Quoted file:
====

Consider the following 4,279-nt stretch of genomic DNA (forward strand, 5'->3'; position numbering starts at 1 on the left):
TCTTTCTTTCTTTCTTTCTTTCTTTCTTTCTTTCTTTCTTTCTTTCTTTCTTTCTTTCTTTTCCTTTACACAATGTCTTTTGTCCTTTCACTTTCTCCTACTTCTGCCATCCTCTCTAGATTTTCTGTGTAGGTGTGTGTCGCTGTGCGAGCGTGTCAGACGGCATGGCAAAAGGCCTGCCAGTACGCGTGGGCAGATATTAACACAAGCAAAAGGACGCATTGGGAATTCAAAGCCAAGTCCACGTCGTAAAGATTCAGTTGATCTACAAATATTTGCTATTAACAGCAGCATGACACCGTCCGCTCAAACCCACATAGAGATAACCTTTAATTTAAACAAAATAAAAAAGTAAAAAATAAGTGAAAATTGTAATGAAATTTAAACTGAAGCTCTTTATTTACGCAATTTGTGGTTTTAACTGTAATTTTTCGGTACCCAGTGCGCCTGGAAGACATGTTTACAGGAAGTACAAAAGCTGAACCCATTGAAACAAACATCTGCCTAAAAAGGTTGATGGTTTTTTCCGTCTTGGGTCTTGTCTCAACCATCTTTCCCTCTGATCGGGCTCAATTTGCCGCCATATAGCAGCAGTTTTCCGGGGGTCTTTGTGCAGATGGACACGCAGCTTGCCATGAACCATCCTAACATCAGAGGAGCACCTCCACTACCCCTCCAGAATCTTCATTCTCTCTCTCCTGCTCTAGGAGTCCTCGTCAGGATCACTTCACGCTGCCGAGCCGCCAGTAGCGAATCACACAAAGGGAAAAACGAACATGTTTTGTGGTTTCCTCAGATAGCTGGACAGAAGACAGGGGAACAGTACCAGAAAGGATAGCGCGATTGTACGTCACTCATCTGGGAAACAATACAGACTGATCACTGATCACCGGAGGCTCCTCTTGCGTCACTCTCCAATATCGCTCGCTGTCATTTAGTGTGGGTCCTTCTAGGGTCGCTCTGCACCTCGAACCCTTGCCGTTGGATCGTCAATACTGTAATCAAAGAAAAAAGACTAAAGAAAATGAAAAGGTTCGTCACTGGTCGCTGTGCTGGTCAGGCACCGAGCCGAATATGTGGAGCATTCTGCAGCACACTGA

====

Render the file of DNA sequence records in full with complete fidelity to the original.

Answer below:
Consider the following 4,279-nt stretch of genomic DNA (forward strand, 5'->3'; position numbering starts at 1 on the left):
TCTTTCTTTCTTTCTTTCTTTCTTTCTTTCTTTCTTTCTTTCTTTCTTTCTTTCTTTCTTTTCCTTTACACAATGTCTTTTGTCCTTTCACTTTCTCCTACTTCTGCCATCCTCTCTAGATTTTCTGTGTAGGTGTGTGTCGCTGTGCGAGCGTGTCAGACGGCATGGCAAAAGGCCTGCCAGTACGCGTGGGCAGATATTAACACAAGCAAAAGGACGCATTGGGAATTCAAAGCCAAGTCCACGTCGTAAAGATTCAGTTGATCTACAAATATTTGCTATTAACAGCAGCATGACACCGTCCGCTCAAACCCACATAGAGATAACCTTTAATTTAAACAAAATAAAAAAGTAAAAAATAAGTGAAAATTGTAATGAAATTTAAACTGAAGCTCTTTATTTACGCAATTTGTGGTTTTAACTGTAATTTTTCGGTACCCAGTGCGCCTGGAAGACATGTTTACAGGAAGTACAAAAGCTGAACCCATTGAAACAAACATCTGCCTAAAAAGGTTGATGGTTTTTTCCGTCTTGGGTCTTGTCTCAACCATCTTTCCCTCTGATCGGGCTCAATTTGCCGCCATATAGCAGCAGTTTTCCGGGGGTCTTTGTGCAGATGGACACGCAGCTTGCCATGAACCATCCTAACATCAGAGGAGCACCTCCACTACCCCTCCAGAATCTTCATTCTCTCTCTCCTGCTCTAGGAGTCCTCGTCAGGATCACTTCACGCTGCCGAGCCGCCAGTAGCGAATCACACAAAGGGAAAAACGAACATGTTTTGTGGTTTCCTCAGATAGCTGGACAGAAGACAGGGGAACAGTACCAGAAAGGATAGCGCGATTGTACGTCACTCATCTGGGAAACAATACAGACTGATCACTGATCACCGGAGGCTCCTCTTGCGTCACTCTCCAATATCGCTCGCTGTCATTTAGTGTGGGTCCTTCTAGGGTCGCTCTGCACCTCGAACCCTTGCCGTTGGATCGTCAATACTGTAATCAAAGAAAAAAGACTAAAGAAAATGAAAAGGTTCGTCACTGGTCGCTGTGCTGGTCAGGCACCGAGCCGAATATGTGGAGCATTCTGCAGCACACTGA